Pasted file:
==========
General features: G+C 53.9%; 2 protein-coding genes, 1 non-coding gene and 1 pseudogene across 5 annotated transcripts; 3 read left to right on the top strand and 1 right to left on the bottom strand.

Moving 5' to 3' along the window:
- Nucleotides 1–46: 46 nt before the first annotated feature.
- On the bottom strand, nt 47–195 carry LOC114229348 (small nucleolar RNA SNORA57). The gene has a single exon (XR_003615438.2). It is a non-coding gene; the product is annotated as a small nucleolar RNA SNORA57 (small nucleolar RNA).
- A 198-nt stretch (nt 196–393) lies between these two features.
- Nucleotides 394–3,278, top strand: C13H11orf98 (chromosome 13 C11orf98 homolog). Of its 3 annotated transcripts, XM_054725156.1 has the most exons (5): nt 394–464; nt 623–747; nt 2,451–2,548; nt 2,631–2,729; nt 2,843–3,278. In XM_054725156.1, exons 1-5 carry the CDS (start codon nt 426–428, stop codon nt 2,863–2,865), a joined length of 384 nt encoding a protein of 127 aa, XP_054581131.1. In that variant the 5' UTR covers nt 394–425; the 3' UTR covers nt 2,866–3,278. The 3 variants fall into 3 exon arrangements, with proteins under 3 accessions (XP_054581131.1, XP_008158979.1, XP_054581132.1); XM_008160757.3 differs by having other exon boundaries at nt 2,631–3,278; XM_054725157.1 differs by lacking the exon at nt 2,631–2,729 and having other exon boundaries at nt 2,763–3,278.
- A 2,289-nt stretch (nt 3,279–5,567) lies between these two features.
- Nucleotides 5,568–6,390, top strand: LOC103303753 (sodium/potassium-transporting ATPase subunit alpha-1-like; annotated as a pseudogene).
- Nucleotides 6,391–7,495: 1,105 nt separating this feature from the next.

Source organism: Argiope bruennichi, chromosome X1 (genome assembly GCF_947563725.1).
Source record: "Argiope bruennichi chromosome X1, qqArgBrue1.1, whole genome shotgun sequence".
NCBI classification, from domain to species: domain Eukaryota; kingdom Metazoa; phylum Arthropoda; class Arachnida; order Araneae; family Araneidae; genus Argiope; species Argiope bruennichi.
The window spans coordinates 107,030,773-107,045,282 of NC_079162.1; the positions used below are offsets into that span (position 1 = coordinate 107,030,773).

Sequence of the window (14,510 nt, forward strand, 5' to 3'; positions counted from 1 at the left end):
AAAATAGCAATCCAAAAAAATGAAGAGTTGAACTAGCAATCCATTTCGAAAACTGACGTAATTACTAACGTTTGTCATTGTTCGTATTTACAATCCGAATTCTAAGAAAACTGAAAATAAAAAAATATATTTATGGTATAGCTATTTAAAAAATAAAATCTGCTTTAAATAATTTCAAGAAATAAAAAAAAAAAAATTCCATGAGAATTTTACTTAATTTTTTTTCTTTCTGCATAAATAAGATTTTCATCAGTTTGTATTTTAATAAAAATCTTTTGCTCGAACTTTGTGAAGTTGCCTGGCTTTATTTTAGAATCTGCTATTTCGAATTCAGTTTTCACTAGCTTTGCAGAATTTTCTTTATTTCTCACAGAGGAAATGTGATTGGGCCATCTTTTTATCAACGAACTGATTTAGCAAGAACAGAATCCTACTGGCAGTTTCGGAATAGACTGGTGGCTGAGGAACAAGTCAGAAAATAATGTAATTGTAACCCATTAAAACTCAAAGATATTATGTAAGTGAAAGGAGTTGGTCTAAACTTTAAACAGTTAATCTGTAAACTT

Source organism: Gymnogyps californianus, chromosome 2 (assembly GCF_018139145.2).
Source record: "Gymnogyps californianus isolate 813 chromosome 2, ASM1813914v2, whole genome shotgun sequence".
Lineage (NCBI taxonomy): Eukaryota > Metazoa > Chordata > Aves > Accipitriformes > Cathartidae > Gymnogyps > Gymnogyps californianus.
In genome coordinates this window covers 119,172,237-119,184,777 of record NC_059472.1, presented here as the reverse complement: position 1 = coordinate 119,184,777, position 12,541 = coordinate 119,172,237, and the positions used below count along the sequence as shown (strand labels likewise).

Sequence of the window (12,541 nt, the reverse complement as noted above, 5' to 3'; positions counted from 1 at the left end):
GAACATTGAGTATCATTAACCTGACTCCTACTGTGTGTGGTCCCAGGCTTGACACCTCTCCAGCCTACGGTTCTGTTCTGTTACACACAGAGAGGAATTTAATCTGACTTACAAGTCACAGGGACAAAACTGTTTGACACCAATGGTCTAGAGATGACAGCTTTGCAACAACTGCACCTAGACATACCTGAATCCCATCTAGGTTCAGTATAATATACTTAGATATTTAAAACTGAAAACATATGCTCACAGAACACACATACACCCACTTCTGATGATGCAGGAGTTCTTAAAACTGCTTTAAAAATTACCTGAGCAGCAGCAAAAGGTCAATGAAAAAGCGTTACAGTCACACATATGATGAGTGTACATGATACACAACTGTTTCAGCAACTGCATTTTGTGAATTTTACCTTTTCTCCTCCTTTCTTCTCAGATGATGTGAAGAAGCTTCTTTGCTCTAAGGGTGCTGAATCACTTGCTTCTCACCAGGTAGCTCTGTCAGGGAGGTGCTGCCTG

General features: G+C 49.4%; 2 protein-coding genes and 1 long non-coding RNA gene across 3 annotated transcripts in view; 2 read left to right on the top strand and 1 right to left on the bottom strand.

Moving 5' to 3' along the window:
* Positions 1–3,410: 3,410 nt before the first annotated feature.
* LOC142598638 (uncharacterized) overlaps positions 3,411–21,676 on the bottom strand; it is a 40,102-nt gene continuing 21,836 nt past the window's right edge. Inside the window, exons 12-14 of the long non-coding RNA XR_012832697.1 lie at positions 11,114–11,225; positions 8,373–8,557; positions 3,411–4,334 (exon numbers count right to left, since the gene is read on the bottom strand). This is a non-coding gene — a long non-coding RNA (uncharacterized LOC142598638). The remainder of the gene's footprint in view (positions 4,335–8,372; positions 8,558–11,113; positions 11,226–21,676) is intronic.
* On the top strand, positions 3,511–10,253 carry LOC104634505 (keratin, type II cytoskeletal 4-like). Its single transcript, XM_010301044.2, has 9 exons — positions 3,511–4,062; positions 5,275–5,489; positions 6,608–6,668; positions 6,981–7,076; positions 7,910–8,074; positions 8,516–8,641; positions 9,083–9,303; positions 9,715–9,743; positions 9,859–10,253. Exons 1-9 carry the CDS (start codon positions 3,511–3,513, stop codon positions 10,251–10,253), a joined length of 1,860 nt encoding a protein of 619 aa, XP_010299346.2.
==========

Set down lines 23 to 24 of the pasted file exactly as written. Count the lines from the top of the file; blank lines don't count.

Moving 5' to 3' along the window:
* Positions 1–3,410: 3,410 nt before the first annotated feature.